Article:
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An Introduction to Protein Architecture: The Structural Biology of Proteins
edited by Arthur M. Lesk
Oxford UniversityPress, 2000. $45.00
ISBN 0 19 850474 8
Architectural styles of buildings come and go, whereas the architecture of modern-day proteins has been with us for eons. In An Introduction to Protein Architecture, Arthur Lesk presents an insightful survey of this most fundamental topic. It is particularly timely for a new text on this subject as the current availability of extensive web-based information resources for protein sequences and structures modifies the traditional role for the textbook.
Arthur Lesk is one of the pioneers of the analysis of protein structure and its evolution. He was also one of the original developers of computerized molecular graphics for proteins in the early 1980s. So, needless to say, this book is brilliantly illustrated with an extensive array of large, clear stereo diagrams for the structures or motifs that are described in the text. Moreover, we believe that the use of stereo figures is essential for truly visualizing the complex 3D geometry of proteins. Indeed, this is a substantially graphical textbook (about half of the total page count, discounting the structural atlas appendix, consists of figures). Presented in an uncomplicated, easy-to-read style and logically structured, the text is seldom wordy. There are brief sections describing the basic building blocks of protein structure, followed by discussions about how different proteins can be classified, with emphasis on web databases. The general discussions of protein evolution and protein motions are particularly good. Detailed studies, which stand well on their own, of immune system proteins, serine proteases and NAD-binding domains in dehydrogenases, are presented. In particular, an up-to-date introduction to structural immunology provides much information on the conformations of antibodies (with a discussion of canonical loop structures), major histocompatibility complex proteins and T-cell receptors, as well as the conformations of their interacting complexes. There is some reference at appropriate points to methods of protein structure prediction (although there could be more about topics such as fold recognition or secondary structure prediction). A nice summary is provided of the biannual CASP (Critical Assessment of Techniques for Protein Structure Prediction) competition for assessment of prediction methods, and there is also a strong section on homology modeling.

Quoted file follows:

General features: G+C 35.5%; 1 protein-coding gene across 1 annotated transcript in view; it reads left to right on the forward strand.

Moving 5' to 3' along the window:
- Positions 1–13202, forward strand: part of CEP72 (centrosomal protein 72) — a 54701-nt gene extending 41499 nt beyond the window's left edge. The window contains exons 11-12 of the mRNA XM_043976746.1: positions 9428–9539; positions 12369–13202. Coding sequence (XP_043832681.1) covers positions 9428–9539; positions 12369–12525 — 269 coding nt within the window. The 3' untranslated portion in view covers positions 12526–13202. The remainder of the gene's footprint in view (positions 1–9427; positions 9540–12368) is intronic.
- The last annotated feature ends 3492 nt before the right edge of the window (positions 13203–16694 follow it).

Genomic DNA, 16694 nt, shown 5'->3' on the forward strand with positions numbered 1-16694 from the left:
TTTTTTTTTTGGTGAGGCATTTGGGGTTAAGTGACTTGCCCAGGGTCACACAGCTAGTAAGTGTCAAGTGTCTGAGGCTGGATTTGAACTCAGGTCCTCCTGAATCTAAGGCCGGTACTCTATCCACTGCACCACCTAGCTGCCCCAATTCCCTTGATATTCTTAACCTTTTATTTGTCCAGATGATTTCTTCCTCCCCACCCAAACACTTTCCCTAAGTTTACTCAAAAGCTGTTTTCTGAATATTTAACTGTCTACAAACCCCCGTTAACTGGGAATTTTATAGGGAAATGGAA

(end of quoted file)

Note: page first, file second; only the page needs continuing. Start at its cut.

This textbook tackles well the problem of interfacing with internet information resources. Extensive reference is made to web-based catalogs of protein structure and search tools for protein structure and sequence. The author has designed a special sort of exercise called the 'weblem'. For this, the student is asked to use web tools to solve simple tasks that aid our understanding of the links between protein structure, sequence analysis and protein structure prediction.
There are (inevitably) some omissions in the subject matter in this book. In particular, some detailed discussion of proteinnucleic acid binding and the structural motifs involved would be welcome. Also, a section on the structure of membrane proteins would be desirable (although there is a very good opening chapter specifically describing the photosynthetic reaction center). Finally, although genomics and structural genomics are certainly mentioned, more emphasis could have been devoted to how 'global' genomic surveys of large numbers of structures are changing our view of what is typical and atypical in protein architecture.
These points aside, this text, written by a leading expert in the field, is to be highly recommended for anyone wishing to learn about protein architecture in the context of the current structure of bioinformatics information resources.
© 2001 Elsevier Science Ltd. All rights reserved.